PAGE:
A Little Bit About Celadon
Celadon Bottle from the Koryeo (Koryo) Dynasty in Korea
What IS celadon?
In English, the word can refer to three different things:
1. A type of pottery (ware).
2. A glaze for pottery.
3. A color.
1. Celadon is an ancient form of pottery from Longquan, China.
Celadon started in the Longquan region of the Zhejiang province of China. Archaelogist Wang Zhongshu found shards with the ceramic glaze from the Eastern Han Dynast (25 - 220 AD).
Celadon pottery (ware) may have developed form Yue Ware. But, Yue Ware was mostly sort of a tan color, whereas celadon is a lovely light greyish blue-green.
2. Celadon is a glaze for pottery.
The glaze is not the same as the "true" celadon pottery from China, according to Nigel Wood, who wrote Chinese Glazes: Their Origins, Chemistry and Recreation.
True celadon ware has to follow a certain firing process, so pottery that is glazed with a celadon color cannot necessarily be called "celadon" --- Yet, it can be that color anyway. (I think? It gets complicated.)
3. Celadon is a color.
So, it gets really confusing because the glaze (#2) can be colored the color of celadon.
Anything can be the color of celadon.
What color is celadon?
celadon color by lesaint. ~~~~I think celadon has a little more grey? On the other hand, screen displays can vary.
Han Dynasty: Yue Ware on the Silk Road
Yue Ware was siliceous (i.e., containing, resembling or consisting of silica) stoneware fired in dragon kilns (see video, below), glazed with wood ash and clay. The State of Yue was near Hangzhou and Shanxi in Northern Zhejian province, where there is a network of waterways, and hills of limestone and granite.
The Han Dynasty was from 206 B.C., until 220 A.D. The earliest Celadon ware is from the Han Dynasty.
It seems that Yue Ware started during the Han Dynasty, and Yue Ware was the forerunner of celadon ware. Now the finest celadons are from Korea, especially the Koryon (Koryeon) Dynasty.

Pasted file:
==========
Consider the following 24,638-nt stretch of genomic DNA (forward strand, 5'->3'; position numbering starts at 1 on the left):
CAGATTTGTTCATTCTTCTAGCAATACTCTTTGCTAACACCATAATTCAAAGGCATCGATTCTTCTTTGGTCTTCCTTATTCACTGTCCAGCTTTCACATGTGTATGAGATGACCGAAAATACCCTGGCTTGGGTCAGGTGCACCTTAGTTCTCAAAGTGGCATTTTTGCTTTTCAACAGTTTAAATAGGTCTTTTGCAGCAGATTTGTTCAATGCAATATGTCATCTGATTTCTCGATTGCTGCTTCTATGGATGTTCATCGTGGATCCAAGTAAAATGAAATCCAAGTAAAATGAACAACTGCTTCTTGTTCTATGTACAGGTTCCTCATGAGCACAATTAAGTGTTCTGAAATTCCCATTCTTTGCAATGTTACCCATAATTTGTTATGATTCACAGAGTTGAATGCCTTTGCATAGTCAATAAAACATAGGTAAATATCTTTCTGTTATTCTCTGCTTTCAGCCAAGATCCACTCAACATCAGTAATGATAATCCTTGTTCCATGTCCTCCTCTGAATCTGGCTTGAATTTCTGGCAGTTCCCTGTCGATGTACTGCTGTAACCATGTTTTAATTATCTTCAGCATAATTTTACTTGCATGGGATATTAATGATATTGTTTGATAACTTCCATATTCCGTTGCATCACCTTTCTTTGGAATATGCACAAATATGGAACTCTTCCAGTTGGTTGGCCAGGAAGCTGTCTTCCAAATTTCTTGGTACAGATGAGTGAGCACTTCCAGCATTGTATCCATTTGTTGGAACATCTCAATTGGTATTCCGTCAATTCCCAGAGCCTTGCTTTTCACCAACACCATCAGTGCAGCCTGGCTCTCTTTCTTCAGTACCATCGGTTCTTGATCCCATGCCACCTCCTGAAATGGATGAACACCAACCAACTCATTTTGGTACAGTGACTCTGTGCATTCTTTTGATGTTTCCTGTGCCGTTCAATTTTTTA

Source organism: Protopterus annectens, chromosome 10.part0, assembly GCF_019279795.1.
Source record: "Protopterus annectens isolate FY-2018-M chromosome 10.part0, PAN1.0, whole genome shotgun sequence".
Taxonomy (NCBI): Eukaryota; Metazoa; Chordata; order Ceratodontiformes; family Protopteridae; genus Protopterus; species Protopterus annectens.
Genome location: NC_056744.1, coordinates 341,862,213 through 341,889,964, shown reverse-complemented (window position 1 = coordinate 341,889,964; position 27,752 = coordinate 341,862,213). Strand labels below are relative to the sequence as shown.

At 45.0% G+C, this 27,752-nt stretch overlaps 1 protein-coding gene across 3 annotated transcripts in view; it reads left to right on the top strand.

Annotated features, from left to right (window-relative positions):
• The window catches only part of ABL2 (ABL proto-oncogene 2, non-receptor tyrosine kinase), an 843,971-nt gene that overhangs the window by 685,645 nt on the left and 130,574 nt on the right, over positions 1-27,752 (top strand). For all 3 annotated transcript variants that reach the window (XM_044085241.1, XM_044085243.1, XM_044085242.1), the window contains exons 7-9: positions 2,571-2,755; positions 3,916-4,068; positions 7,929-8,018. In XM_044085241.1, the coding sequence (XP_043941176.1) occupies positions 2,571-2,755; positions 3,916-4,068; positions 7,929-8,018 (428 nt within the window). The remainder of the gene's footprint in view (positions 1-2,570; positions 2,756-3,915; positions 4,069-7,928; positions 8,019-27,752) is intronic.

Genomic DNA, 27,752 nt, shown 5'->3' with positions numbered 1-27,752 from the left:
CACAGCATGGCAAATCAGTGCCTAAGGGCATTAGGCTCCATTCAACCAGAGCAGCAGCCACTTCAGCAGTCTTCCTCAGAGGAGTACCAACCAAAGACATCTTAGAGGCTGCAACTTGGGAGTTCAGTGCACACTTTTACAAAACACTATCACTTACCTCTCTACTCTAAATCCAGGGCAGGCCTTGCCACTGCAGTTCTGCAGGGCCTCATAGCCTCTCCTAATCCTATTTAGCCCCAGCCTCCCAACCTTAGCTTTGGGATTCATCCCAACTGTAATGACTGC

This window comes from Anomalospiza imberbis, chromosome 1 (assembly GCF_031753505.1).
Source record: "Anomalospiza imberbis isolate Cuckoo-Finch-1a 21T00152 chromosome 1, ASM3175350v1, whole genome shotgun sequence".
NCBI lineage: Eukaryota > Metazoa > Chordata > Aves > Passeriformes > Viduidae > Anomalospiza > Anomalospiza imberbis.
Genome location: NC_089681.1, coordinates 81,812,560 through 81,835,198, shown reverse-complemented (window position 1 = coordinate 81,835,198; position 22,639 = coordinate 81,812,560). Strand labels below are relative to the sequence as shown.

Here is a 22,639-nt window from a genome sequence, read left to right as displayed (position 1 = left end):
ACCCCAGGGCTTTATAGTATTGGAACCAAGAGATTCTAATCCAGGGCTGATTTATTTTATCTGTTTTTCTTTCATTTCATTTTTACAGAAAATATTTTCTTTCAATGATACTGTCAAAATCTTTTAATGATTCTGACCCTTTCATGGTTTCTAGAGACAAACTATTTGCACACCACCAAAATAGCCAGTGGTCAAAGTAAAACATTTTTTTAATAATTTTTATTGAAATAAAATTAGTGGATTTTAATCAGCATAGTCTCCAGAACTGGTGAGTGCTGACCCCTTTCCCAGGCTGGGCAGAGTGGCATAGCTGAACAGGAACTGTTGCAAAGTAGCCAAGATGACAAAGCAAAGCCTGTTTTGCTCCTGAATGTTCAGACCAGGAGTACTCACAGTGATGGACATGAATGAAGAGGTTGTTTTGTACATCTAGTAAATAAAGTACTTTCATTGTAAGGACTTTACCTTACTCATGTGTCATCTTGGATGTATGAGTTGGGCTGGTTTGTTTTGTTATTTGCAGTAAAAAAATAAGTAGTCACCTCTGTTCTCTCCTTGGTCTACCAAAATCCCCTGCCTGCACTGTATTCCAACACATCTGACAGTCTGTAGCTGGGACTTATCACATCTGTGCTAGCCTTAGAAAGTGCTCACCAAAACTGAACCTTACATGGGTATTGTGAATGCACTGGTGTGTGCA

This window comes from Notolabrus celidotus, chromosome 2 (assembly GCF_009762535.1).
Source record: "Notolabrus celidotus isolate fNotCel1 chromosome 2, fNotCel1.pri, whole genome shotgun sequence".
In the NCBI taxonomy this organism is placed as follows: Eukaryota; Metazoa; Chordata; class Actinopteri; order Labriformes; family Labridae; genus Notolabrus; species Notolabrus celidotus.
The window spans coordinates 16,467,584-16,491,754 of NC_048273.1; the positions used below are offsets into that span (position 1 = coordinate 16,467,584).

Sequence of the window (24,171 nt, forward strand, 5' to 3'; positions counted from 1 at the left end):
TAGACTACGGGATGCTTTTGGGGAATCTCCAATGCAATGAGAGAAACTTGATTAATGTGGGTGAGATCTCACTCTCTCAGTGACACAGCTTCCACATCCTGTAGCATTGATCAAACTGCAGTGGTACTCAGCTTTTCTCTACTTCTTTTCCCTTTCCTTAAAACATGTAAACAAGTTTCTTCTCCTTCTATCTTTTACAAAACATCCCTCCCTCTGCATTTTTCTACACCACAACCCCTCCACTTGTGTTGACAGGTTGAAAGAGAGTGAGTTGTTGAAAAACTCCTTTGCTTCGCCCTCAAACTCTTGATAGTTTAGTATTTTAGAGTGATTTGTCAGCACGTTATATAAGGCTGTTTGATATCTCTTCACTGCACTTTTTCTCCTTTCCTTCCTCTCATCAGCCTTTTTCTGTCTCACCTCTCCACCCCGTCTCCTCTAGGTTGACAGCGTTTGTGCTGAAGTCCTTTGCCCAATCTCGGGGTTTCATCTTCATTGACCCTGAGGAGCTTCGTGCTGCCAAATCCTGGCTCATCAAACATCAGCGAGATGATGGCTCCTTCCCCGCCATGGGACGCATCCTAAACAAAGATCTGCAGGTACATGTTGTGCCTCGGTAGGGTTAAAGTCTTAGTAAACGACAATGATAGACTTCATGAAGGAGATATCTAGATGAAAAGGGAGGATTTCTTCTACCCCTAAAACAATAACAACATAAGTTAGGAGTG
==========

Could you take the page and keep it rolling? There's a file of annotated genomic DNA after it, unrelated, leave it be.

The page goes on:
The Silk Road was formally established during the Han Dynasty, 130 BC, when Han formally opened trade with the west. The Silk Road predates the Han, but the Persian Royal Road dates to 500 B.C.
The Silk Road linked the regions of the ancient world in commerce. It was used regularly from 206 B.C., until 1453 A.D., when the Ottoman Empire boycotted trade with the West and closed the routes.
Nigel Wood, Chinese Glazes: their Origins, Chemistry and Recreation. (See link, below.)
What is a Dragon Kiln?
- About dragon kilns | JALAN BAHAR CLAY STUDIOS
What is a dragon kiln? A dragon kiln get its name from its shape - it resembles a dragon with its smoky head at the base of a slope and its tail uphill. It is basically a wood fired kiln, which was in use for many centuries in China.
Spring and Autumn period of the Han Dynasty, 770 - 476 B.C.
Yue Ware started in the south as utilitarian pieces, but eventually became accepted as artistry of a higher level.
Yue ware was sent as tribute ware to the imperial court in North China in the 9th Century A.D.
In China’s most sacred shrine, Famen Temple, Shznxi province, there were fourteen pieces of Yue Ware, along with a single finger bone of the Buddha (Gautama Buddha, Siddhartha Gautama, Sakyamuni).
The pagoda of the Famen Temple was sealed in 874 A.D., and reopened in 1987, when the pagoda collapsed. One of the examples of 9th Century Yu Ware could be mistaken for Longquan celadon of the 12th Century.
It appears, therefore, that celadon ware developed from Yue Ware.
Where did the name "Celadon" come from?
There are several theories about how Celadon got the name.
One theory is that it means "green stone" in Sanskrit.
Sila = Green.
Dhara = Stone.
This is a nice, simple, straightforward theory.
Timeline that Tracks English uses of the name Saladin.
The name Celadon might be related to the name Saladin (Salah - ad - Din), the first Abuyyid sultan, who sent forty pieces of celadon ceramic to Nur - ad Din Zaji, the Sultan of Syria, in 1171 A.D.
Here is a set of flashcards with Muslim history. This page has a "card" referring to the Abuyyids.
A Third Theory of Etymology
Another popular theory is that the color is named for the shepherd named Celadon in a French pastoral novel, L'Astrée, by Honoré d'Urfé.